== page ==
Saturday, 13 April 2013
And, in Blish, Midsummer Century (London, 1975), there is only one wavicle with many aspects and with a "...psychology..." based on not thought but willed behavior (p. 22).
Does it make sense to speak of will without thought? In my opinion, the most basic term in philosophy of mind is not "thought" but "consciousness," although the latter term is not used in the Midsummer Century discussion summarized here.
It does make sense to speak of unconscious motivations but only within conscious beings. We do not say that the wind is unconsciously motivated to blow around the Earth.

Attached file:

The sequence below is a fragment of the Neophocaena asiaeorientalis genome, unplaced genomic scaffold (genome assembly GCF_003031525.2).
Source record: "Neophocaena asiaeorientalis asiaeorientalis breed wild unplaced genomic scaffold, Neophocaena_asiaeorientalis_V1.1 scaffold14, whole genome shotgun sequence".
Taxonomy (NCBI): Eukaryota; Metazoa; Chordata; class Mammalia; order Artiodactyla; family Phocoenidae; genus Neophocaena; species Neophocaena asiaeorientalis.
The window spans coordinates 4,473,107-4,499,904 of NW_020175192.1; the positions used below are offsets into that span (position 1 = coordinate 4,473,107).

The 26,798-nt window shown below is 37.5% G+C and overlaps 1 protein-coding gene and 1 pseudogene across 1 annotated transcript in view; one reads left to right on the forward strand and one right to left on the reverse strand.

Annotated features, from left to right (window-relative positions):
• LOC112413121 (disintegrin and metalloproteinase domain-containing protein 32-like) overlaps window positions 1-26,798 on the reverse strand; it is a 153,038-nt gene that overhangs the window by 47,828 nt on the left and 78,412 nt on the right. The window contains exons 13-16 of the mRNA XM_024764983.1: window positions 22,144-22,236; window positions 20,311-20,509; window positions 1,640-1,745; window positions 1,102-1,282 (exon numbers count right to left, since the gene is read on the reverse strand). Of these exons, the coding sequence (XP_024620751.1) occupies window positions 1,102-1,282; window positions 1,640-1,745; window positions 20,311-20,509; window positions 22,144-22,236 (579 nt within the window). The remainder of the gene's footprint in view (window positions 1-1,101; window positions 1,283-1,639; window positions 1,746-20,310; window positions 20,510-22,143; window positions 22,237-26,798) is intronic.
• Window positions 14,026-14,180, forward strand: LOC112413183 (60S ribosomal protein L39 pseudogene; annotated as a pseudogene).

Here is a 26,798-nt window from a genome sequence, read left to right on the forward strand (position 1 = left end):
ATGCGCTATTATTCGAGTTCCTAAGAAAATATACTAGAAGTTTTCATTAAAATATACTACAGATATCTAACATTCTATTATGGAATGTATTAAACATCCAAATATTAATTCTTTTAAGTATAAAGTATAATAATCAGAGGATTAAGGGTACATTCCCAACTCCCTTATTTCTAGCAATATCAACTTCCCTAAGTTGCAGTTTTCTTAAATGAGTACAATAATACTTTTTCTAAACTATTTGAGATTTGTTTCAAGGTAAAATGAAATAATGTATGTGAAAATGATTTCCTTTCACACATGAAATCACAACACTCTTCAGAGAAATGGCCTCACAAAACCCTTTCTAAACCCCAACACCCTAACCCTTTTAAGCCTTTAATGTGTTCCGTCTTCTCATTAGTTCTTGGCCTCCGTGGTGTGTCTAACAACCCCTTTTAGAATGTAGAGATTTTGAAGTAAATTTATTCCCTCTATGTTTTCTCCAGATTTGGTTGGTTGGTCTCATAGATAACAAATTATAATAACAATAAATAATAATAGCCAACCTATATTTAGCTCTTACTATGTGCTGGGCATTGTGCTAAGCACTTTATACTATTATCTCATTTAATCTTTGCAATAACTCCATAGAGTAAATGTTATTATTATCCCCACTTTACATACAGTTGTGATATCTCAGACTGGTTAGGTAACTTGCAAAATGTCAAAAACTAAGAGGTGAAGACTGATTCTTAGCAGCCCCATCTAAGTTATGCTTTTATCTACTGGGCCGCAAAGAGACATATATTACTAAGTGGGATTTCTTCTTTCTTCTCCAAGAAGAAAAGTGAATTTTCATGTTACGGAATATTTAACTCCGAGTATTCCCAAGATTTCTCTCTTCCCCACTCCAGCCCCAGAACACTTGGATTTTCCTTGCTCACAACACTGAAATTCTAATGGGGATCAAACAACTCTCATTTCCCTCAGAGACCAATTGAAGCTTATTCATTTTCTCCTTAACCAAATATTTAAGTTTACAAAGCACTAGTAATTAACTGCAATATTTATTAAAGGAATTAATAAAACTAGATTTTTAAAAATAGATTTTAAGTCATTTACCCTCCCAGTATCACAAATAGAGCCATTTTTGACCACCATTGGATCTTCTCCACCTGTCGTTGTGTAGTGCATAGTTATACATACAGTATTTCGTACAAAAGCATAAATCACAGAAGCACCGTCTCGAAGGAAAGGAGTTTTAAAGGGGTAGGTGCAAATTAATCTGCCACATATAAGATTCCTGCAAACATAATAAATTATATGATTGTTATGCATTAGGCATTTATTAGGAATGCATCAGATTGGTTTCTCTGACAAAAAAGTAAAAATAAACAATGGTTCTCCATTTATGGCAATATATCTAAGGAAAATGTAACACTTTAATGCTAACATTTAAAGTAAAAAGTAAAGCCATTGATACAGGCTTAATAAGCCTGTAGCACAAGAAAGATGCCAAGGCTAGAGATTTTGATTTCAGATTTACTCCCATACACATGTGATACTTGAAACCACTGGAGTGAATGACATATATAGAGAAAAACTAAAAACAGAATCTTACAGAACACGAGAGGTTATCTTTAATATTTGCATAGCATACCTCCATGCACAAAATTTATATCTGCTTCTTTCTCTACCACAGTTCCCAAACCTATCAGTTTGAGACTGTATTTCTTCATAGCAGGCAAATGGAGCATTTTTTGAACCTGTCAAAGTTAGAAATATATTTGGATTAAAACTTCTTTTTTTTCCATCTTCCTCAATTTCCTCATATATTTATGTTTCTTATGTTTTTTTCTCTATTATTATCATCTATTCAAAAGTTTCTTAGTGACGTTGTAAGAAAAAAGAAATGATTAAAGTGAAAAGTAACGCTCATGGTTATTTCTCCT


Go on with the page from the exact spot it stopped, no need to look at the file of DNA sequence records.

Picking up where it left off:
Consciousness without any thought would be mere immediate sensation. But an immediate sensation that was unaccompanied by memory of any previous sensations would be instantaneous, thus, I think, unconscious. Since to remember a sensation is to think, "I sensed that before...," it is arguable that some fundamental level of thought is necessary for any consciousness. However, the Qvant in Midsummer Century does not say whether consciousness accompanies the will of the wavicle and, if anything, implies otherwise, although he also states that the origin of inner space is explicable in terms of the psychology of the wavicle and that power from the source is tapped by meditation.